Shall I compare thee to a Summer’s day?
Thou art more lovely and more temperate:
Rough winds do shake the darling buds of May,
And Summer’s lease hath all too short a date:
Sometime too hot the eye of heaven shines,
And oft’ is his gold complexion dimm’d;
And every fair from fair sometime declines,
By chance or nature’s changing course untrimm’d:
But thy eternal Summer shall not fade
Nor lose possession of that fair thou owest;
Nor shall Death brag thou wanderest in his shade,
When in eternal lines to time thou growest:
So long as men can breathe, or eyes can see,
So long lives this, and this gives life to thee.
“Shall I compare thee to a summer’s day” is a classic poem by the legendary William Shakespeare. This poem is his eighteenth sonnet, and perhaps the most well-known out of all Shakespeare’s fifty four sonnets. With the renowned writing style and techniques, Shakespeare has made the meaning of this love poem so intriguing. The chosen subject matter, describing the theme of love has created a remarkable longevity for this poem until these days. The content mentioned above, along with the context, tone and an array of literary devices will be analyzed thoroughly in this essay.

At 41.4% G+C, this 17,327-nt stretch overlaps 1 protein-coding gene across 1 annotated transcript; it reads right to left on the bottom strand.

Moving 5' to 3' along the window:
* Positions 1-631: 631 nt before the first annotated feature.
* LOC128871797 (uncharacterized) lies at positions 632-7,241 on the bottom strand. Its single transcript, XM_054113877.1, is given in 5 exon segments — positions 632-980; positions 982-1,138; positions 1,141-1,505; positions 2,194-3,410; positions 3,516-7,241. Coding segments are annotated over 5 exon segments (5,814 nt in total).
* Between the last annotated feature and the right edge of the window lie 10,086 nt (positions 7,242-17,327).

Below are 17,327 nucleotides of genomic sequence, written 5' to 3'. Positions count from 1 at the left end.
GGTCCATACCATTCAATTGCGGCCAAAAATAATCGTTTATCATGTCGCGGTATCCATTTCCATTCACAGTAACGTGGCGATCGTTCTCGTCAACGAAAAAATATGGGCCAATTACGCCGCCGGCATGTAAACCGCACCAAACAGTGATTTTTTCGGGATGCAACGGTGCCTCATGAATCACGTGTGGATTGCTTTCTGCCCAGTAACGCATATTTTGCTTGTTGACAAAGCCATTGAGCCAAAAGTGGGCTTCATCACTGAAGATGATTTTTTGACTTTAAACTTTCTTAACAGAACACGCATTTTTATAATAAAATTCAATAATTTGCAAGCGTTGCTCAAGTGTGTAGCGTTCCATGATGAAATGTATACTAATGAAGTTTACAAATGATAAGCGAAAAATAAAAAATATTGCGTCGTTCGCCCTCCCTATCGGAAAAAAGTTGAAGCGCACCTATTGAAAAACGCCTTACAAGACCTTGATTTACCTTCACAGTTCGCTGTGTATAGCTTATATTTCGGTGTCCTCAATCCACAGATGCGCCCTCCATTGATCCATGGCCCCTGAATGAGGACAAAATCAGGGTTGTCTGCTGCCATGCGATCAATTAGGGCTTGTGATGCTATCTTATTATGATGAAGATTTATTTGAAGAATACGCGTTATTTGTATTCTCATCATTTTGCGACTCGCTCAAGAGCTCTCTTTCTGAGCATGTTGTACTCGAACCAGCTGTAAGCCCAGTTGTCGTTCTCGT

The title “Shall I compare thee to a summer’s day” partially conveys the theme of the appreciation of beauty, and the sense of falling in love. Hypothetically, the personal context of this poem is Shakespeare falling in love with a remarkably attractive woman. Through the comparison of this woman’s good looks with the nature of “a summer’s day”, the subject matter appears to be Shakespeare being truly infatuated by the loveliness of this lady. The theme suggested is the eternal love and beauty. Due to the historical context being in the 17th century, the language of this poem is old...